2)      Cork vs. Crown-cap

Deciding on whether or not to use a cork or a crown-cap depends mostly on two things; the style you’re going for, and what kind of impression you want to make. Wine corks can be made of either a single piece of cork, or composed of particles, as in champagne corks. The study “Analysis of the life cycle of Cork, Aluminum and Plastic Wine Closures,” commissioned by cork manufacturer Amorim and made public in December 2008, concluded that cork is the most environmentally responsible stopper.

However, a 2005 closure study showed that 45% of corks did not prevent gas leakage during pressure testing both from the sides of the cork as well as through the cork body itself. The majority of non-sparkling wine production now uses these caps as a cork alternative as it’s much cheaper. So, again, it all comes down to opinion. Whether you want to go with a more environmentally friendly cork that’s got that old-fashioned, traditional style to it, or the more practical crown-cap that’s slightly more reliable but less safe for the earth, well, it’s up to you. It’s the wine inside the bottle, not the cork plugging it, that counts.

3)      Labels and hang tags?

After you’ve chosen your bottle and bottle-stopper, it’s time to start thinking about packaging and labeling. A label is very crucial as it shows the type of wine and date of the wine (two things you’re customer will be interested in knowing). It also can help show your specific winery style.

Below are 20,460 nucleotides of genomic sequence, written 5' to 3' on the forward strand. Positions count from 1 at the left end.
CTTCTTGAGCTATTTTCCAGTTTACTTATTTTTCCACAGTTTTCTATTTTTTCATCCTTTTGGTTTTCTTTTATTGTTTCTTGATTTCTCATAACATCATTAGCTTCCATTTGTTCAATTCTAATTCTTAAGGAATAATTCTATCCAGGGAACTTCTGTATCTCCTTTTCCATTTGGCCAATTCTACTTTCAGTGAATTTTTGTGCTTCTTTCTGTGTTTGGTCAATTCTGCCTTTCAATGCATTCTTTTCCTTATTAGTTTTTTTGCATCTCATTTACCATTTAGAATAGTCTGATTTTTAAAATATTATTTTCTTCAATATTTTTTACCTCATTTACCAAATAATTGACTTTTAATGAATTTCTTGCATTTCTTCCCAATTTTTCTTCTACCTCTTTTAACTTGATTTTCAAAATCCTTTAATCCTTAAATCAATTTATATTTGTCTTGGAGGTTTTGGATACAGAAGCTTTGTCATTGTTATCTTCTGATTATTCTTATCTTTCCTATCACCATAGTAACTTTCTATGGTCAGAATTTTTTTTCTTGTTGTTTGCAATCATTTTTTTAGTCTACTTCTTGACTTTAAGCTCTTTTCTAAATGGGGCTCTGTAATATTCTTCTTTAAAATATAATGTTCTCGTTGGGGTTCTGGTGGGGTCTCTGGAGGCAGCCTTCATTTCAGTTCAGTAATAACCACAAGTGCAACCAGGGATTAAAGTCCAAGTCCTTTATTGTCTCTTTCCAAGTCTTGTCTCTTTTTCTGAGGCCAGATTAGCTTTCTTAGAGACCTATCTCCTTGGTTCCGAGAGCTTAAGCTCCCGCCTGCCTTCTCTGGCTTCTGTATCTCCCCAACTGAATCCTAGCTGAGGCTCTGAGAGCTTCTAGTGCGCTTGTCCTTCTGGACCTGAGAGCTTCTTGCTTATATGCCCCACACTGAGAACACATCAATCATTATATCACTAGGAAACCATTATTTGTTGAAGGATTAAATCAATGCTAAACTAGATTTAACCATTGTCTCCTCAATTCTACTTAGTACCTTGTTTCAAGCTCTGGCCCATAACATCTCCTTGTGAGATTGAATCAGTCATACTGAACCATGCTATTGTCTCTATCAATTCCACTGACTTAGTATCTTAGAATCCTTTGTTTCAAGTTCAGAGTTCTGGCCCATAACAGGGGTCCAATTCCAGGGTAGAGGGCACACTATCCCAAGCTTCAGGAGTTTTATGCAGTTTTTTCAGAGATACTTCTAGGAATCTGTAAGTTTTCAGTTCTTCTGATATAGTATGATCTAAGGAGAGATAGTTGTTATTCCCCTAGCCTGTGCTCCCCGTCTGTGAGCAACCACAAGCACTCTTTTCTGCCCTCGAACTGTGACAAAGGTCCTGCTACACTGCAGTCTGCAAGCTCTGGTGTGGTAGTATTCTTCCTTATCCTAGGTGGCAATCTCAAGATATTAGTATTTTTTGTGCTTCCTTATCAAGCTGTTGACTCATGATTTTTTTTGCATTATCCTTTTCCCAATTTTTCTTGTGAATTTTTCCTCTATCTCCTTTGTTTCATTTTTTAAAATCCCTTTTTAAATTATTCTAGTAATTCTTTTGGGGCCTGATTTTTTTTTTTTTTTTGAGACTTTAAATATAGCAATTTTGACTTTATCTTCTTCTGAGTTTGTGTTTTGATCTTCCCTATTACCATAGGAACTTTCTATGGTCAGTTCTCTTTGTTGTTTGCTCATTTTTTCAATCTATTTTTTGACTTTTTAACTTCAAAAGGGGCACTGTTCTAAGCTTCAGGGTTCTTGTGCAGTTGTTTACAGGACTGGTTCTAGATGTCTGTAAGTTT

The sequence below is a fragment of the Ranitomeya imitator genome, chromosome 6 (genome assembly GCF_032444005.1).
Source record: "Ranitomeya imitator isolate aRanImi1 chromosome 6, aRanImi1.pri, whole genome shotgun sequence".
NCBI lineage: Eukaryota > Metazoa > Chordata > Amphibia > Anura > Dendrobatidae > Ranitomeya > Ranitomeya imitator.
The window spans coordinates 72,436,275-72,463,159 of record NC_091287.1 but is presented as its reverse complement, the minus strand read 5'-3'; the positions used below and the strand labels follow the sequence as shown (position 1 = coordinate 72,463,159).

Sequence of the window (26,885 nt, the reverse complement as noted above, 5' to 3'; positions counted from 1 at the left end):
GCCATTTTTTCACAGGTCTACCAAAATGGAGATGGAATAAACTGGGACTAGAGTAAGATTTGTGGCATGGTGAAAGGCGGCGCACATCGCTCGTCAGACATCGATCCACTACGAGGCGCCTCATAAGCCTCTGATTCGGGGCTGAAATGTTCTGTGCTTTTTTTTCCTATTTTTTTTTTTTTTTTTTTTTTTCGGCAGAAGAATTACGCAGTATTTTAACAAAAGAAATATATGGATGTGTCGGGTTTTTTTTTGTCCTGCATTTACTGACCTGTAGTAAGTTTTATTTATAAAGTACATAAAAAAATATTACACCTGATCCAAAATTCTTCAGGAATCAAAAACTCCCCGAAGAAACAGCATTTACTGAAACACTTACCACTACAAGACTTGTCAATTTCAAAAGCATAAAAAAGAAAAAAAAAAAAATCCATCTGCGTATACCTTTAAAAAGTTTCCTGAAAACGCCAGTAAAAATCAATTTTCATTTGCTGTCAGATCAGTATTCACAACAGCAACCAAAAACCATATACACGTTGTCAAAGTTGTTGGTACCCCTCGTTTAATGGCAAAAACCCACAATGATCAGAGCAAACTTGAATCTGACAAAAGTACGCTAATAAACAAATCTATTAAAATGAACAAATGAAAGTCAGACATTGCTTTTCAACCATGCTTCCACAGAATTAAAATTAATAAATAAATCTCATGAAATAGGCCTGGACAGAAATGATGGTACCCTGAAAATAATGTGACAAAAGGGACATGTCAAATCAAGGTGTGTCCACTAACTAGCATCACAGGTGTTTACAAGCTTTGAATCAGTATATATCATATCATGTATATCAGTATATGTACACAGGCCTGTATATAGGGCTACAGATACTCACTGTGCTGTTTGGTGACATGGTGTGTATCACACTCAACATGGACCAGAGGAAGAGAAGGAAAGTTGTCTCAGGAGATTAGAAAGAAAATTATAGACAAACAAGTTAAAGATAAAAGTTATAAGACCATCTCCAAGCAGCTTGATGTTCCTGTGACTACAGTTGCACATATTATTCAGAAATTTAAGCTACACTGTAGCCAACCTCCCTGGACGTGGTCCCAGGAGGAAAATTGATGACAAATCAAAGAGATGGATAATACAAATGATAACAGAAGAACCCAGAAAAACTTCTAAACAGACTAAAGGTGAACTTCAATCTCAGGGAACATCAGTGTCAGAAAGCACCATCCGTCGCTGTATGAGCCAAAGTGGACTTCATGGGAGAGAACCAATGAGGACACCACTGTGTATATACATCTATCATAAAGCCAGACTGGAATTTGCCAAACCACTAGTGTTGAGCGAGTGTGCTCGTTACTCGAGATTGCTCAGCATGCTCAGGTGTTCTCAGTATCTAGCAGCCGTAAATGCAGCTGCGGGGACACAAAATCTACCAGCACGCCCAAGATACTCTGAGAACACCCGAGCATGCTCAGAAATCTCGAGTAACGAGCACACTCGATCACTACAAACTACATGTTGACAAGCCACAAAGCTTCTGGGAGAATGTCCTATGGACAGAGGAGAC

Wine labels are often very affordable and can come in a variety of shapes and materials including transparent adhesive paper, foil paper, and top grade paper. If you want to avoid hand-labeling every bottle you produce, try going with the simpler, more decorative hang tag.

A wide variety of expertly designed, customizable wine labels and hang tags can be found at Labels on the Fly.

4)      Where will it be stored when you’re done?

Most wines should be stored in a dark area as UV rays can cause wines to become ‘light struck’ and pick up an unpleasant smell. Darker bottles are better protected from this, but not enough to be stored in direct sunlight. If you’ve decided to cork your bottle you should store it on its side, as bottles kept upright for too long will dry out and spoil.

Make sure the temperature in the place of storage is kept constant – it should never go over 75 degrees F (24 degrees C).

Letting the temp drop below 54 degrees F won’t hurt it, mind you – it will just slow down the aging process. It’s also a good idea not to move the wine. Try to keep it isolated and make sure to store for an appropriate amount of time. And remember to adjust the temperature before serving.

There you have it! Bottling wine, while slightly less simple than switching the channel to the evening news, can be a fun way to make your wine more self-styled and personalized.

Good luck on bottling your new batch of home-made wine, and stay tuned for more wine making tips and recipes!